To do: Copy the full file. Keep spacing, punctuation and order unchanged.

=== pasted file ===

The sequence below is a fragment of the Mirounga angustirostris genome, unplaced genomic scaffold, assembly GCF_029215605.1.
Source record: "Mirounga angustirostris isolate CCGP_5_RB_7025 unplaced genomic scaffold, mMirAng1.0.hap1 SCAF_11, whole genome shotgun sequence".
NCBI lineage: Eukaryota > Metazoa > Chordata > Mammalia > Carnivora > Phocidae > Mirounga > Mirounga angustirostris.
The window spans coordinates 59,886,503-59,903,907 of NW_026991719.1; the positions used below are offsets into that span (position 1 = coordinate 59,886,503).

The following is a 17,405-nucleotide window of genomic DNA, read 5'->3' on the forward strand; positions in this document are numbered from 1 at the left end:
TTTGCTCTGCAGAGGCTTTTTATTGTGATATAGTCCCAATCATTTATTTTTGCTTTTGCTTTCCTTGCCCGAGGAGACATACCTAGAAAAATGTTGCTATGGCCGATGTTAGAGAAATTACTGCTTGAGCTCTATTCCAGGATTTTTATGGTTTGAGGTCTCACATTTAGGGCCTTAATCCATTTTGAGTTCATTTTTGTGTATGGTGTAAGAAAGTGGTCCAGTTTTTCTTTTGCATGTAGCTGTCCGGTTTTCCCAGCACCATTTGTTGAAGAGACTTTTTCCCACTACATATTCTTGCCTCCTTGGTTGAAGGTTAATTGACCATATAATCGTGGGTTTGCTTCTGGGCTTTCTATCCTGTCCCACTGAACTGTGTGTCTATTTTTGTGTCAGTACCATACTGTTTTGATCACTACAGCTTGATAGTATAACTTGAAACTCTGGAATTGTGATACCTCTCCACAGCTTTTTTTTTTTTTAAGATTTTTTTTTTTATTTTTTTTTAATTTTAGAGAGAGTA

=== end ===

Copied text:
The sequence below is a fragment of the Mirounga angustirostris genome, unplaced genomic scaffold, assembly GCF_029215605.1.
Source record: "Mirounga angustirostris isolate CCGP_5_RB_7025 unplaced genomic scaffold, mMirAng1.0.hap1 SCAF_11, whole genome shotgun sequence".
NCBI lineage: Eukaryota > Metazoa > Chordata > Mammalia > Carnivora > Phocidae > Mirounga > Mirounga angustirostris.
The window spans coordinates 59,886,503-59,903,907 of NW_026991719.1; the positions used below are offsets into that span (position 1 = coordinate 59,886,503).

The following is a 17,405-nucleotide window of genomic DNA, read 5'->3' on the forward strand; positions in this document are numbered from 1 at the left end:
TTTGCTCTGCAGAGGCTTTTTATTGTGATATAGTCCCAATCATTTATTTTTGCTTTTGCTTTCCTTGCCCGAGGAGACATACCTAGAAAAATGTTGCTATGGCCGATGTTAGAGAAATTACTGCTTGAGCTCTATTCCAGGATTTTTATGGTTTGAGGTCTCACATTTAGGGCCTTAATCCATTTTGAGTTCATTTTTGTGTATGGTGTAAGAAAGTGGTCCAGTTTTTCTTTTGCATGTAGCTGTCCGGTTTTCCCAGCACCATTTGTTGAAGAGACTTTTTCCCACTACATATTCTTGCCTCCTTGGTTGAAGGTTAATTGACCATATAATCGTGGGTTTGCTTCTGGGCTTTCTATCCTGTCCCACTGAACTGTGTGTCTATTTTTGTGTCAGTACCATACTGTTTTGATCACTACAGCTTGATAGTATAACTTGAAACTCTGGAATTGTGATACCTCTCCACAGCTTTTTTTTTTTTTAAGATTTTTTTTTTTATTTTTTTTTAATTTTAGAGAGAGTA